Kubernetes' internal DNS / service-discovery means that every service is resolvable within the cluster. You can create a Wordpress pod with a database URL pointing to "mysql", and trust that it'll find the service named "mysql" in the same namespace. (Or "mysql.weirdothernamespace" if you prefer)
This super-handy DNS magic only works within the cluster though. When you wanted to connect to the hypothetical Wordpress service from outside of the cluster, you'd need to manually create a DNS entry pointing to the LoadBalancer IP of that service. While using wildcard DNS might make this a little easier, it's still too manual and not at all "gitopsy" enough!
ExternalDNS is a controller for Kubernetes which watches the objects you create (Services, Ingresses, etc), and configures External DNS providers (like CloudFlare, Route53, etc) accordingly. With External DNS, you can just deploy an ingress referencing "mywordywordpressblog.batman.com", and have that DNS entry autocreated on your provider within minutes 💪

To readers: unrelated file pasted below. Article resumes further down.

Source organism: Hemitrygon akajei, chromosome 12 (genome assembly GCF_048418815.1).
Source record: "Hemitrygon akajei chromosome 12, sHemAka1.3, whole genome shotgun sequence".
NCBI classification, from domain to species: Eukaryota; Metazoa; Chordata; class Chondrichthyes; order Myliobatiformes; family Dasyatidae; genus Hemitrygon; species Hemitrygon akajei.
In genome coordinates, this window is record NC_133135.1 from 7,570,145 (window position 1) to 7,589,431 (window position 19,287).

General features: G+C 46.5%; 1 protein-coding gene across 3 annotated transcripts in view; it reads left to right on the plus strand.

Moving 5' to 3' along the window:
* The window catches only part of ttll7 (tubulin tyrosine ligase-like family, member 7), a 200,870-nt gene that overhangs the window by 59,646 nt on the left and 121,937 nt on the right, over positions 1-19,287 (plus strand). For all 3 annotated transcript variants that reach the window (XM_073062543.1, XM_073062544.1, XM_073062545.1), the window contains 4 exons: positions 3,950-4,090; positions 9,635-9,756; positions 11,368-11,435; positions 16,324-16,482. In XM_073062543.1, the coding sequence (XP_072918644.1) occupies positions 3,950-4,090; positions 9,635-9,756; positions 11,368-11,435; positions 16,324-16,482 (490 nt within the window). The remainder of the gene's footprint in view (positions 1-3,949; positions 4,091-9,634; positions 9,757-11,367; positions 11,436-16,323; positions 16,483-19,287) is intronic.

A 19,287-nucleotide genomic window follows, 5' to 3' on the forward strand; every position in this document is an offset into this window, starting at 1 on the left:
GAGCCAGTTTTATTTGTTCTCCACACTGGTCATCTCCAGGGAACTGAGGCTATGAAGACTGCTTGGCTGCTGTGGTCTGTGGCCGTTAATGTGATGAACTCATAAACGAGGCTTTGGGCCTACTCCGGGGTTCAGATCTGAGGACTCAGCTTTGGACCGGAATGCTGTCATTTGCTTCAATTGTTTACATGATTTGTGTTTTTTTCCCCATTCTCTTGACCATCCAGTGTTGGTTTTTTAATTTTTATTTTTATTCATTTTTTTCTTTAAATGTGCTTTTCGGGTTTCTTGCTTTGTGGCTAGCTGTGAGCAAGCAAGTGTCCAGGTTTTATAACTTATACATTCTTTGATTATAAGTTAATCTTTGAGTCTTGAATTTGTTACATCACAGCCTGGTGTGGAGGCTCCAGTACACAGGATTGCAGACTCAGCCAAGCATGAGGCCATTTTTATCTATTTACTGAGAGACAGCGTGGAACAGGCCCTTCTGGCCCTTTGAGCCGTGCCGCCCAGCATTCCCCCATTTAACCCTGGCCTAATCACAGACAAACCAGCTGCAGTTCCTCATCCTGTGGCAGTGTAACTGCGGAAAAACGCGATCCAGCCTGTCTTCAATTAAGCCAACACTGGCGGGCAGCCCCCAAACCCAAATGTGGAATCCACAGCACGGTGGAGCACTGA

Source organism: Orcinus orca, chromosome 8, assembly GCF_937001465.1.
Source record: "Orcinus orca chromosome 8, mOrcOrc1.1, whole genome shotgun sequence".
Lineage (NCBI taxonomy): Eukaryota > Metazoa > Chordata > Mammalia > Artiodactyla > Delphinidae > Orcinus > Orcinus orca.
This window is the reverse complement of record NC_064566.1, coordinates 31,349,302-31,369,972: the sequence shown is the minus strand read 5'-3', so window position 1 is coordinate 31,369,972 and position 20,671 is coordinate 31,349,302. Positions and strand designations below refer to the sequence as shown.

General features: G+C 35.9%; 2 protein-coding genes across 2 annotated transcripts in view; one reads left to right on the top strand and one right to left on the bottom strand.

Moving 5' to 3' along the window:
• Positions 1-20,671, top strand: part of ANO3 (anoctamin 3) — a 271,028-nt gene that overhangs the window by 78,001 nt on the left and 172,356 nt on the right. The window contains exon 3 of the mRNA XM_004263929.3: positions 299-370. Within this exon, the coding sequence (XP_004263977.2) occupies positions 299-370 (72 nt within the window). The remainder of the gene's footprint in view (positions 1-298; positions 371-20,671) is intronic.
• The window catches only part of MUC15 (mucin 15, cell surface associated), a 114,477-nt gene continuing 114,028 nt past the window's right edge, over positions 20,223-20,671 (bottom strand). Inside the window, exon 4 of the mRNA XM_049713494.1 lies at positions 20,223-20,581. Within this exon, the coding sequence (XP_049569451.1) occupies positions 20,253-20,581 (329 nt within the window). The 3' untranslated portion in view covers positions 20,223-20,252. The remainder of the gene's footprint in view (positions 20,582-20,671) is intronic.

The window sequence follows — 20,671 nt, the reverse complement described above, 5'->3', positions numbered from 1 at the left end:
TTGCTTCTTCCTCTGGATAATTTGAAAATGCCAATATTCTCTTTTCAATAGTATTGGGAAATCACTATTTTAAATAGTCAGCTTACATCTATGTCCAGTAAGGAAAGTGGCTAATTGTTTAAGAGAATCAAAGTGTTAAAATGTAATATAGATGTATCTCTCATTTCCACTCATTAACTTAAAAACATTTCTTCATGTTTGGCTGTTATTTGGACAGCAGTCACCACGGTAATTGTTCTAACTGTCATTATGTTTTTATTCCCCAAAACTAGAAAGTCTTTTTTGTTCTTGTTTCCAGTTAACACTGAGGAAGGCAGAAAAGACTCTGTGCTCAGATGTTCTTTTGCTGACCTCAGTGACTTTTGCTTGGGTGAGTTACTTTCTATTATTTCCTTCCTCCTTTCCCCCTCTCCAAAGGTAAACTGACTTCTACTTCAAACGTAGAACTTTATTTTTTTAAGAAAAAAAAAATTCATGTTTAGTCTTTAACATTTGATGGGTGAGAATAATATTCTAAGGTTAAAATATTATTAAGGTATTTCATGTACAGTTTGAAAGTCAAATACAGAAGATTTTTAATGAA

External DNS Namespace
We need a namespace to deploy our HelmRelease and associated YAMLs into. Per the flux design, I create this example yaml in my flux repo at
apiVersion: v1 kind: Namespace metadata: name: external-dns
External DNS HelmRepository
We're going to install the External DNS helm chart from the bitnami repository, so I create the following in my flux repo (assuming it doesn't already exist):
apiVersion: source.toolkit.fluxcd.io/v1beta1 kind: HelmRepository metadata: name: bitnami namespace: flux-system spec: interval: 15m url: https://charts.bitnami.com/bitnami
External DNS Kustomization
Now that the "global" elements of this deployment (just the HelmRepository in this case) have been defined, we do some "flux-ception", and go one layer deeper, adding another Kustomization, telling flux to deploy any YAMLs found in the repo at
/external-dns/. I create this example Kustomization in my flux repo:
apiVersion: kustomize.toolkit.fluxcd.io/v1beta2 kind: Kustomization metadata: name: external-dns namespace: flux-system spec: interval: 30m path: ./external-dns prune: true # remove any elements later removed from the above path timeout: 10m # if not set, this defaults to interval duration, which is 1h sourceRef: kind: GitRepository name: flux-system healthChecks: - apiVersion: helm.toolkit.fluxcd.io/v2beta1 kind: HelmRelease name: external-dns namespace: external-dns
Fast-track your fluxing! 🚀
Is crafting all these YAMLs by hand too much of a PITA?